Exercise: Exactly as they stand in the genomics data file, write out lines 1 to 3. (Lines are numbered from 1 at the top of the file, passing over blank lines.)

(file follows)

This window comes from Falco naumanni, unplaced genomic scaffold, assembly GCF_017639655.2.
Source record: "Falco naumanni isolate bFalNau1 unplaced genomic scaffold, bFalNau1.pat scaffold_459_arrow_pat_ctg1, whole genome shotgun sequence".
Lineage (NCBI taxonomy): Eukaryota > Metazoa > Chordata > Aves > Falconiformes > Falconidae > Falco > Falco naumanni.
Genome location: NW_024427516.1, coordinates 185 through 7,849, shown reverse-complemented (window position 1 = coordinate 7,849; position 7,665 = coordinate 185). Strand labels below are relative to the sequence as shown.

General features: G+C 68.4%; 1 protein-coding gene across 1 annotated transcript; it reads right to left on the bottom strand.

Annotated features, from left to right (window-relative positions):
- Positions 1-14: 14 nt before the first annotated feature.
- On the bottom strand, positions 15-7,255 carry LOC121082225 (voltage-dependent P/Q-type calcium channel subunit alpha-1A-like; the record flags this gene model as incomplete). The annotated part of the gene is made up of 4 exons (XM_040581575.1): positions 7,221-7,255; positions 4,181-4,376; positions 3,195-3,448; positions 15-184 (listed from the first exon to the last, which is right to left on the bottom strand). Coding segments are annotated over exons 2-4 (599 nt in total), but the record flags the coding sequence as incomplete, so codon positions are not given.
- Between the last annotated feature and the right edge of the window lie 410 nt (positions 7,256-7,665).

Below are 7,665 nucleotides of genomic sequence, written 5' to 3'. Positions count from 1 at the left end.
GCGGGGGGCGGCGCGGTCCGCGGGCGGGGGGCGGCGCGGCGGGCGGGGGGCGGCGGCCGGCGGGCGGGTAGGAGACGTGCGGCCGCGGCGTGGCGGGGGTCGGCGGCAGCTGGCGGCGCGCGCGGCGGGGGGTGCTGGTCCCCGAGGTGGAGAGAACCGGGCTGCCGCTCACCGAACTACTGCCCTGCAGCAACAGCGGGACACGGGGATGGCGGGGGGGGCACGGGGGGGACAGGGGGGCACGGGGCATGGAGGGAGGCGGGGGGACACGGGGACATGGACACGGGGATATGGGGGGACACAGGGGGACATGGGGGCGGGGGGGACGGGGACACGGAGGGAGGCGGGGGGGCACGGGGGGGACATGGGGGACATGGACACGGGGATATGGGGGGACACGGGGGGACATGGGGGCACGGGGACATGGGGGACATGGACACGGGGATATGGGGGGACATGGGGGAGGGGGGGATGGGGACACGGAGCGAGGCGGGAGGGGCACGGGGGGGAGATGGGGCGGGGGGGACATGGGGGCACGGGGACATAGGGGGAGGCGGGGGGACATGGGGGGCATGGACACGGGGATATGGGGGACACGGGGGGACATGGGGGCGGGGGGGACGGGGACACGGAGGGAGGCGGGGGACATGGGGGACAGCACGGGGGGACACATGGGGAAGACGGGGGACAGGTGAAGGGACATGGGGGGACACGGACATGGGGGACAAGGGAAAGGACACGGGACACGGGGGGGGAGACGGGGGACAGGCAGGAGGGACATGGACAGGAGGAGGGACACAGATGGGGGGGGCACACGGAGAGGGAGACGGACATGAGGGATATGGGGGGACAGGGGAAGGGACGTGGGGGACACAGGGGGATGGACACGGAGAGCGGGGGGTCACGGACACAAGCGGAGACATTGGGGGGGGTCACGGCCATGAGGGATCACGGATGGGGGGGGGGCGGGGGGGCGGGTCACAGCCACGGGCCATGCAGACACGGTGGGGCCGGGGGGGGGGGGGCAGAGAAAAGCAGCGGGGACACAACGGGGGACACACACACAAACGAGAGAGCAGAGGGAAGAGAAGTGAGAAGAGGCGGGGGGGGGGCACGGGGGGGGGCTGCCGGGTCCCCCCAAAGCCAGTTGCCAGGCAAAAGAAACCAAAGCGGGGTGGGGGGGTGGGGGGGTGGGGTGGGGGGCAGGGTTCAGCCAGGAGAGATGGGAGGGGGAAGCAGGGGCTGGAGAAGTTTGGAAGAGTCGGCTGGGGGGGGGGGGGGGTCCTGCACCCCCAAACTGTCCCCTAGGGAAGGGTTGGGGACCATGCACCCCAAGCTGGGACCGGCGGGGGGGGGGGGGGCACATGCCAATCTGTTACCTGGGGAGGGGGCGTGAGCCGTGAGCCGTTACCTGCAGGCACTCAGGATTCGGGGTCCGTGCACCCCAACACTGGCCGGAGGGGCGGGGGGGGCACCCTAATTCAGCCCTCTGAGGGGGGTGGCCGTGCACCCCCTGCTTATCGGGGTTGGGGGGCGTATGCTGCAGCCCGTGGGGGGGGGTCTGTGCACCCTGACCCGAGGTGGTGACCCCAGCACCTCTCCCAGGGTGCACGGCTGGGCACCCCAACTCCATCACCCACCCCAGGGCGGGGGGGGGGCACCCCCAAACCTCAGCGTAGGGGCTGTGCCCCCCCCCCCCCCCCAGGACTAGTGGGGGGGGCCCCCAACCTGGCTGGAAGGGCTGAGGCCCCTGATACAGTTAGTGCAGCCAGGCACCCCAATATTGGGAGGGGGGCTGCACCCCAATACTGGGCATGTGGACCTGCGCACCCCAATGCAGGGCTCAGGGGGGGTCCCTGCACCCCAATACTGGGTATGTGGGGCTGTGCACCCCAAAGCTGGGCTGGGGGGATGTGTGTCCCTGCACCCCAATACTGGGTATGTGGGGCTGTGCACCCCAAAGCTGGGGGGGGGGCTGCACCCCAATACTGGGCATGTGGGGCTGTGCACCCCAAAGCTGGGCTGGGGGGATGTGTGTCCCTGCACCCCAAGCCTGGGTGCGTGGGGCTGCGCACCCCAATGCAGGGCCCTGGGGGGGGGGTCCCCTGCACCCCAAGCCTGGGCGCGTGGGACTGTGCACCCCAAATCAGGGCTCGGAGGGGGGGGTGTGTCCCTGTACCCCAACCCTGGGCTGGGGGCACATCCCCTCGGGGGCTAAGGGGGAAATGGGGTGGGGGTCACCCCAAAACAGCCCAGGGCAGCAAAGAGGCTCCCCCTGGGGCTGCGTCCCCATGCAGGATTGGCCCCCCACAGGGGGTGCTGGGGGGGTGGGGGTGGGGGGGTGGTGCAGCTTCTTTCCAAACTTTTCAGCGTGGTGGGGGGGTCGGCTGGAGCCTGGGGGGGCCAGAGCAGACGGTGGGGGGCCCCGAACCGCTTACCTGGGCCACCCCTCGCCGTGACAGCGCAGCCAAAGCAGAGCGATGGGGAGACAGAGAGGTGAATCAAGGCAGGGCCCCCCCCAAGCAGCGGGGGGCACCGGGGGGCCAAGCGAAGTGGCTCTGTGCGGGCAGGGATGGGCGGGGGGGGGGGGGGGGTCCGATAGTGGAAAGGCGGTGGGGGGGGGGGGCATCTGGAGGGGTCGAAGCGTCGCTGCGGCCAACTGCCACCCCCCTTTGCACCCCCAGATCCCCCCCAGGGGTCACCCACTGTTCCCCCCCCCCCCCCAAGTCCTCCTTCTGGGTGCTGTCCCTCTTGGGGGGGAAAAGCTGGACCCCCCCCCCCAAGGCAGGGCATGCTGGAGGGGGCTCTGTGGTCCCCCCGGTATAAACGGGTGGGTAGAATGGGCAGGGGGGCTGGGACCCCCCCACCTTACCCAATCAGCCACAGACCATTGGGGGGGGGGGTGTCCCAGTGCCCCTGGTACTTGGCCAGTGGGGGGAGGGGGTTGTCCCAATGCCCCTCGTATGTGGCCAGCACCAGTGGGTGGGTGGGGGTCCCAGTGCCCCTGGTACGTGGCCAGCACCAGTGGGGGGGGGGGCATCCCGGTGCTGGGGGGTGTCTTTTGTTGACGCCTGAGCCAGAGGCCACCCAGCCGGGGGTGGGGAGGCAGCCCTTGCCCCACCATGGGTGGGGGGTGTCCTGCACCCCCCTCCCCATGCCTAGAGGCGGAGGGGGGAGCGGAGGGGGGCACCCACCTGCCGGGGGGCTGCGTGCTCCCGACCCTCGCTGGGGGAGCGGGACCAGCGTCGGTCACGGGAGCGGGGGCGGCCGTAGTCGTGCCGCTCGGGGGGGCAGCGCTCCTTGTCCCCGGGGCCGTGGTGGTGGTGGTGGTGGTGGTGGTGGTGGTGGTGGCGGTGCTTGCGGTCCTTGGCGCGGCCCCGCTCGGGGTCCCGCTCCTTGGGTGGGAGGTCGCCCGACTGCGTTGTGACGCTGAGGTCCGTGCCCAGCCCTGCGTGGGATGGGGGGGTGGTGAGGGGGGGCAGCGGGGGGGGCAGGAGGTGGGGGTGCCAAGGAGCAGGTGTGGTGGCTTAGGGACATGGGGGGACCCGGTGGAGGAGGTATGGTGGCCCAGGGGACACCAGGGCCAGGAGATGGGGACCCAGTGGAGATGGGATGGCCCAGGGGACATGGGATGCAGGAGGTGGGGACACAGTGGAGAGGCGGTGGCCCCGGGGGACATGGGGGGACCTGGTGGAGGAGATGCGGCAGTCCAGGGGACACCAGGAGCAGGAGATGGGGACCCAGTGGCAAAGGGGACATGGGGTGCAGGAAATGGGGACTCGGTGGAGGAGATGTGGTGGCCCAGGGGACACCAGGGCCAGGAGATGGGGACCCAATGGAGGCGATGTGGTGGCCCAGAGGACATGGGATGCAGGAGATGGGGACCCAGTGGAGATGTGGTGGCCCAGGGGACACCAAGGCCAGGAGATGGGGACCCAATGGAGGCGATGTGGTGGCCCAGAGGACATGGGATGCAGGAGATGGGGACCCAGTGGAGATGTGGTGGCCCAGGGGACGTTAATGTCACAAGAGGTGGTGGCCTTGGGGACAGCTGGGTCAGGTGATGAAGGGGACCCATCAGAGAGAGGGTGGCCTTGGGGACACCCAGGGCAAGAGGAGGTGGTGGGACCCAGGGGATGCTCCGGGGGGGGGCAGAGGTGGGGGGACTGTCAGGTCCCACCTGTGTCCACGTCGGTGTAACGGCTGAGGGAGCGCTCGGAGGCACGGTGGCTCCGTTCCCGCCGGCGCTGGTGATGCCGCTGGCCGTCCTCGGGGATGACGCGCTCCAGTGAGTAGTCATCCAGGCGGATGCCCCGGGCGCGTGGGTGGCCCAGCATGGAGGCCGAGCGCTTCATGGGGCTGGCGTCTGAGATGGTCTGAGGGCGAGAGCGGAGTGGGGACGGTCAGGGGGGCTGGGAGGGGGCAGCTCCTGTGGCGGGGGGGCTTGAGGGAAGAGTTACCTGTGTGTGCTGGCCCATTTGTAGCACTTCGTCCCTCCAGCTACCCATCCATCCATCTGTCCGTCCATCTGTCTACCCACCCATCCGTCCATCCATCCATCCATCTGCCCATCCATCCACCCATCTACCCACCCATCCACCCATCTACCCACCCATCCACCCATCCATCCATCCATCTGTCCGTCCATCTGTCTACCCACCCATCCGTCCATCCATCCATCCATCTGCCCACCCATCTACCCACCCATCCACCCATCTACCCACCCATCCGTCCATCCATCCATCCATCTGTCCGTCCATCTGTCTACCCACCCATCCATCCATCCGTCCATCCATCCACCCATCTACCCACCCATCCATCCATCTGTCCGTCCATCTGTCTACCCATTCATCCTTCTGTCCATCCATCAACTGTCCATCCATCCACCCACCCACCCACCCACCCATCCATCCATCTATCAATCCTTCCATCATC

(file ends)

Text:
This window comes from Falco naumanni, unplaced genomic scaffold, assembly GCF_017639655.2.
Source record: "Falco naumanni isolate bFalNau1 unplaced genomic scaffold, bFalNau1.pat scaffold_459_arrow_pat_ctg1, whole genome shotgun sequence".
Lineage (NCBI taxonomy): Eukaryota > Metazoa > Chordata > Aves > Falconiformes > Falconidae > Falco > Falco naumanni.